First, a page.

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Laying out ddr traces

Discussion in 'Embedded' started by Simon, Sep 30, 2012.

  1. Simon

    Simon Guest

    So, I'm trying to attach some DDR SDRAM to a blackfin DSP. It's the first time I've tried to lay out DDR, and I'm not finding it easy-going...

    Here's an image of the left side of the DSP and the entire DDR chip... http://0x0000ff.com/imgs/eagle/bga-ddr.png.

    In line with what I've been reading, I was trying to get CK,/CK laid out first, then sync up address[0:15], ba[0:3], /RAS, /CAS, /WE, and /CKE. Even at this first stage, it's looking like it's going to be hard - the differential clock signals need to be (a) parallel to each other and (b) the same length (or near as makes no difference), and then all the others above need to match to within 100 mils of the length of CK!

    This doesn't begin to compare to the full list of restrictions (all traces under 1.1", bytes lanes length-matched, traces in same group on same layer,all traces to be one layer away from a full ground plane,... the list goeson).

    I'm using Eagle, have done for years, and its not really helping me at thispoint. Trying to route the differential pair CK, /CK as an actual differential pair makes it ignore the design constraints that have been set up and even routes the paired signal over another pad while you're routing the first of the pair.

    So, is there anything out there that is (a) relatively cheap (this is stilla hobby, and I've a $3k BGA placement machine already budgeted for, I don't want to spend *too* much more...), and (b) does a good job ? Eagle's beengreat up until now, but I can't help but think I'm pushing its limits. Or am I wrong in this, and do all PCB layout engines suck, and this task (DDR routing) is just way harder than it ought to be ?

    Cheers
    Simon
     
    Simon, Sep 30, 2012
    #1
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  2. Simon

    Paul Guest

    These sorts of things can be hard.

    Eagle has various scripts available for giving you the stats on trcak
    lkength etc, in their download section.

    Newer version 6 and its autorouting module adds some functions for
    differential pairing of follow me routing, apparently good for pairs of
    signals not so good for larger numbers of signals at same time.


    --
    Paul Carpenter |
    <http://www.pcserviceselectronics.co.uk/> PC Services
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    Paul, Oct 1, 2012
    #2
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  3. Simon

    Remember that your clk/clkn lines are only loosely coupled. They are in fact each nearly 50R to Gnd, rather than 100R w.r.t. each other. Unless your other signals are spaced out enormously, then one track picks up very diferent noise to the other and you don't get common mode noise. Being digital the differential mode rejection is enormous, you're not routing audio where afew mVolts will get heard. Better tools are better, but remember that yourbreak out is trivial compared to a big FPGA, or take a look at a TI AM3892(on .65mm pitch BGA) to see an example of routing that can't be done nicely but works just fine.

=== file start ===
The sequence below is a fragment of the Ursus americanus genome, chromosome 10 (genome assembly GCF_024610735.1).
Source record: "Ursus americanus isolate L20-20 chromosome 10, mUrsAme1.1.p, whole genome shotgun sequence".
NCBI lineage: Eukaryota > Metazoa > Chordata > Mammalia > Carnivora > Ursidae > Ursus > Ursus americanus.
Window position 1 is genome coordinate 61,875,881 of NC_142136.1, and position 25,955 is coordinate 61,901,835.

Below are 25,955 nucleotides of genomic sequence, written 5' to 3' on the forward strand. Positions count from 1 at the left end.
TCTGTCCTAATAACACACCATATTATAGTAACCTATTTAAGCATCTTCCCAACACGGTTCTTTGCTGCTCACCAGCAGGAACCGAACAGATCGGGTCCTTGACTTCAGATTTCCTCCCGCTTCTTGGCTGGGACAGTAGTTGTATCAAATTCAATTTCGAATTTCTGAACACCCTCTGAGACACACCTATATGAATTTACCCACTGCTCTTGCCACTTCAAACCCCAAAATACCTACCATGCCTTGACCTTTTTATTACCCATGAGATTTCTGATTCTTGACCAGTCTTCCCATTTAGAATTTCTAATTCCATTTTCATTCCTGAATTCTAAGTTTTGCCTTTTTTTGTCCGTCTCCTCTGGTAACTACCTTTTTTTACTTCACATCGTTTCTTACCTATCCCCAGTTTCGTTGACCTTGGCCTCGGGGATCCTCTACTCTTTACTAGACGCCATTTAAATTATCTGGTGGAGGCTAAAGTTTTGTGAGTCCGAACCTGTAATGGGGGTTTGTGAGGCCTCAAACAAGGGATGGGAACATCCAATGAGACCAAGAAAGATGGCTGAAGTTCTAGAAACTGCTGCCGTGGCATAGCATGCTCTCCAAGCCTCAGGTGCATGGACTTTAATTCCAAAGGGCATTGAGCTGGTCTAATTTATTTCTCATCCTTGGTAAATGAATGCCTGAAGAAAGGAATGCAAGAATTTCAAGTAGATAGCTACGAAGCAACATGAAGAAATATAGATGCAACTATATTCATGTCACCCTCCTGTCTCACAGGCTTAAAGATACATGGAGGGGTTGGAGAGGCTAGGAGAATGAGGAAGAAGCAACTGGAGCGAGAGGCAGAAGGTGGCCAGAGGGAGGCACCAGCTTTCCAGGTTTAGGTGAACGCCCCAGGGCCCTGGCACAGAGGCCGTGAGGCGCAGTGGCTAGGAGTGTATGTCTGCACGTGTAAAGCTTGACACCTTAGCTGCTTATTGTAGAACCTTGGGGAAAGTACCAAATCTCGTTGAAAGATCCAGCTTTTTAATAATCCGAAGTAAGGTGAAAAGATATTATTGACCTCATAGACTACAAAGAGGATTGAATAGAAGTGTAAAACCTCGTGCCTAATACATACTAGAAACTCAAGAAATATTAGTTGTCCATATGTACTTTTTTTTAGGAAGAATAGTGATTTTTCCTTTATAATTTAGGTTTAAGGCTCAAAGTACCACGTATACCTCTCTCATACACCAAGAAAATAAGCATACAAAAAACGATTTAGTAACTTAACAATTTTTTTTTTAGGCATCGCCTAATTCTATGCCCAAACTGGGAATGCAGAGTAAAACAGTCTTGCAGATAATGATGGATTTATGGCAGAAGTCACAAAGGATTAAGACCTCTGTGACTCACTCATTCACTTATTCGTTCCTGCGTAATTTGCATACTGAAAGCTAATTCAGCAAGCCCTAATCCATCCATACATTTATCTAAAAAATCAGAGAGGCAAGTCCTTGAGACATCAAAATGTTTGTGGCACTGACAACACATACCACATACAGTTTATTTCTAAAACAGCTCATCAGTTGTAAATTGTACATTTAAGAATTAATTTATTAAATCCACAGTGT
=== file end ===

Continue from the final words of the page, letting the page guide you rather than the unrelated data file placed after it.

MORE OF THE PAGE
Also, before spending a lot, take a look at the BGA reflow oven that www.pcb-pool.com sell.

    Best of luck
    Colin
     
    colin_toogood, Oct 1, 2012
    #3
  4. Simon

    I've missed a couple of important sentences :). The point is, that if your two differential tracks are not precisely parallel to each other it really won't matter a great deal. In real life they will split apart at both ends of the track for break out and if you are length matching you will put a jiggle in one of them somewhere as well. You will still get about 100R differential and there will be nothing wrong with the quality of signal on them.

    I also just took a look at pcb-pool. Their homebrew reflow system is shown in the news for 2009 but it doesn't look like you can buy it any more.

    Colin
     
    colin_toogood, Oct 1, 2012
    #4
  5. Simon

    Simon Guest

    Thanks Colin. Good to know. The "rules" I was trying to follow did appear to be mutually contradicting each other :)
     
    Simon, Oct 1, 2012
    #5
  6. Simon

    Paul Guest

    Do you mean the one at

    http://www.beta-estore.com/rkuk/index.html


    --
    Paul Carpenter |
    <http://www.pcserviceselectronics.co.uk/> PC Services
    <http://www.pcserviceselectronics.co.uk/fonts/> Timing Diagram Font
    <http://www.gnuh8.org.uk/> GNU H8 - compiler & Renesas H8/H8S/H8 Tiny
    <http://www.badweb.org.uk/> For those web sites you hate
     
    Paul, Oct 2, 2012
    #6
  7. Simon

    dbr Guest

    With Eagle, tracks can be routed manually and restricted areas placed
    where needed, then the autorouter will work around those lines.

    Hul

     
    dbr, Oct 3, 2012
    #7
  8. Simon

    Simon Guest

    So, on a slightly different, but related note... How crucial is the 50-ohm impedance between the DDR2 and the DSP chip ?

    Having worked out via the formulae on the various sites around the 'net, I'm getting a characteristic impedance for my traces much more like 75R or 100R (depending on dielectric thickness) than 50R. I realise it's me being a cheapskate (4 or 6-layer board, not 8-10+) and 5-mil traces not 3 or 4, butis it crucial ? The DDR clock will be ~250MHz max, (so 500M data tokens per sec) if that's useful to know...

    The datasheet seems to indicate the DDR chip can enable 75R termination resistors using ODT, but the Analog devices engineering note (EE349) seems to suggest that the impedance *must* be 50R.

    Cheers
    Simon
     
    Simon, Oct 7, 2012
    #8
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